Colossians 4a

Several have mentioned that they are learning new things and seeing fresh lessons in their reading of God’s word. One the powerful things about the word of God is its ability to be fresh, relevant and applicable to us each time we read it. Don’t miss out!

Colossians 4a

Colossians 4:1 Masters, grant to your slaves justice and fairness, knowing that you too have a Master in heaven.

Just as Paul pointed out the responsibility of slaves and servants to do right in their service, so he also points out that masters have a similar duty. Just as servants working here on earth do their work for earthly people just like they would do it for the Lord, so, too, should masters or bosses should remember that they have (and work for) a greater boss in heaven.

Note the word Paul uses here is kurios, the exact word also translated as Lord. The reference is literally to any kind of a boss or higher-ranking person and is used as a term of respect and acknowledgment of that higher position rather than a term for God. Our God is certainly our (and everyone else’s!) ultimate Lord. But we mustn’t imagine that every time we see the word “Lord” that it means God.

The real lesson here is that we ALL have the responsibility to act like Jesus. It doesn’t matter whether you are the boss or the lowliest employee. The same holds true even for elders as they are counseled to not “lord it over the flock.” Do remember that this certainly does NOT imply that Christians do not have to actually obey their bosses or their elders!

Colossians 4:2 Devote yourselves to prayer, keeping alert in it with an attitude of thanksgiving; [3] praying at the same time for us as well, that God will open up to us a door for the word, so that we may speak forth the mystery of Christ, for which I have also been imprisoned; [4] that I may make it clear in the way I ought to speak.

Here’s in interesting thought: As we are talking about responsibility to do our best in  every job that we have, Paul links that to our life in Christ! Christian life is a part of every day, every hour, every task we do. It is who we are, and prayer and thanksgiving to God needs to be a part of us always.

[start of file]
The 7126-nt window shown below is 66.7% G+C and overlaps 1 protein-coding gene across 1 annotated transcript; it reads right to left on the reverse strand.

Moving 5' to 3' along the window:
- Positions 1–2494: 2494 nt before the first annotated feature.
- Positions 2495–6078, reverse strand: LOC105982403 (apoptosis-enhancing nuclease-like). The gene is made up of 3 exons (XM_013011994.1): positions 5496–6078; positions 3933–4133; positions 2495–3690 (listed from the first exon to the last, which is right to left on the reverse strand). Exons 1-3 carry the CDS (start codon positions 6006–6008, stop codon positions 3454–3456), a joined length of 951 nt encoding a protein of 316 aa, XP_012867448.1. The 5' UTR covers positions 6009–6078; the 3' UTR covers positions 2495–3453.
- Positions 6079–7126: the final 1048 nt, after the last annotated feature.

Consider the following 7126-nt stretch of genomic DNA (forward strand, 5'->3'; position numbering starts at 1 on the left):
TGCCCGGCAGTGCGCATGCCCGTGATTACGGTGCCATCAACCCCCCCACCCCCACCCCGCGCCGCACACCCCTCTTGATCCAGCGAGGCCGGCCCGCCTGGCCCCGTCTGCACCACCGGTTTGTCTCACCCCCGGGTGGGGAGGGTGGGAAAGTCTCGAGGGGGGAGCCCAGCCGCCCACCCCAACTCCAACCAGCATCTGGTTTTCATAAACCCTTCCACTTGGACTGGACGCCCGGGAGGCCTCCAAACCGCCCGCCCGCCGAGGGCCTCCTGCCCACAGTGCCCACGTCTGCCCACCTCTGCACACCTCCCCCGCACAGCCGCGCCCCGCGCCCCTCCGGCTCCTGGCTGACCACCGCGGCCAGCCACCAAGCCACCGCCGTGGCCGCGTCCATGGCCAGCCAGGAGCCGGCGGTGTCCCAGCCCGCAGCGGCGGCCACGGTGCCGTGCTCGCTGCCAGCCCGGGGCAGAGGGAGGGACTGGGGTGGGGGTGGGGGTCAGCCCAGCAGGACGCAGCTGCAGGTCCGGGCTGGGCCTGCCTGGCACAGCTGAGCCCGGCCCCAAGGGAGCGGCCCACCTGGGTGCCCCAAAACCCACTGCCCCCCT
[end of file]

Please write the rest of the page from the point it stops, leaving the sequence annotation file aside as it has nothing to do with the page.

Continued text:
It is also important to keep in mind, as Paul requests here, that our prayers need to include others and their faithfulness. Also, once again, Paul reminds us of the importance of the message we carry to the world. This is the mystery of Christ that Paul calls foolishness to the world in 1 Corinthians chapter 1. Because we know the truth, we have a responsibility to share the Good News.

Colossians 4:5 Conduct yourselves with wisdom toward outsiders, making the most of the opportunity. [6] Let your speech always be with grace, as though seasoned with salt, so that you will know how you should respond to each person.

Dealing with people that are not a part of God’s family is always a challenge! We are constantly struggling to balance the pigs (cf. Matthew 7:6) and the possibles (cf. Jude 22- 23). Being wise in our dealings with the world is going to bring us to opportunities. They need to be our focus rather than the swine.

Verse 6 includes an interesting analogy that has passed into common speech. Never forget that, just as well-seasoned food is tasty, we may also season our words to make them a better tool in outreach.

Colossians 4:7 As to all my affairs, Tychicus, our beloved brother and faithful servant and fellow bond-servant in the Lord, will bring you information. [8] For I have sent him to you for this very purpose, that you may know about our circumstances and that he may encourage your hearts; [9] and with him Onesimus, our faithful and beloved brother, who is one of your number. They will inform you about the whole situation here.

Tychicus had worked with Paul for some years (cf. Acts 20:4) and evidently is personally delivering this letter and the letter we title Ephesians to the congregations in the region of Ephesus and Colossae (cf. Ephesians 6:21). He would continue to be a coworker (Titus 3:12) even to the end of Paul’s life (cf. 2 Timothy 4:12).

Also travelling with Tychicus is Onesimus, a slave owned by Philemon of the Colossian church. Many, if not everyone, in the congregation would have known Onesimus and certainly by now would have known much of the story of the runaway slave. What has changed drastically is that Onesimus is now a Christian returning home to be a faithful coworker with his master and the church.

Such has always been the story of God and His dealings with people. Prodigal sons come home. Lost sheep are found. And even runaway slaves become fellow slaves of Christ with their old masters.

Never forget the changes that God can bring to any life. No one is unworthy. No one is too far gone. No one so sinful that Jesus cannot forgive and change their life from slave to a child of the King!

—Lester P. Bagley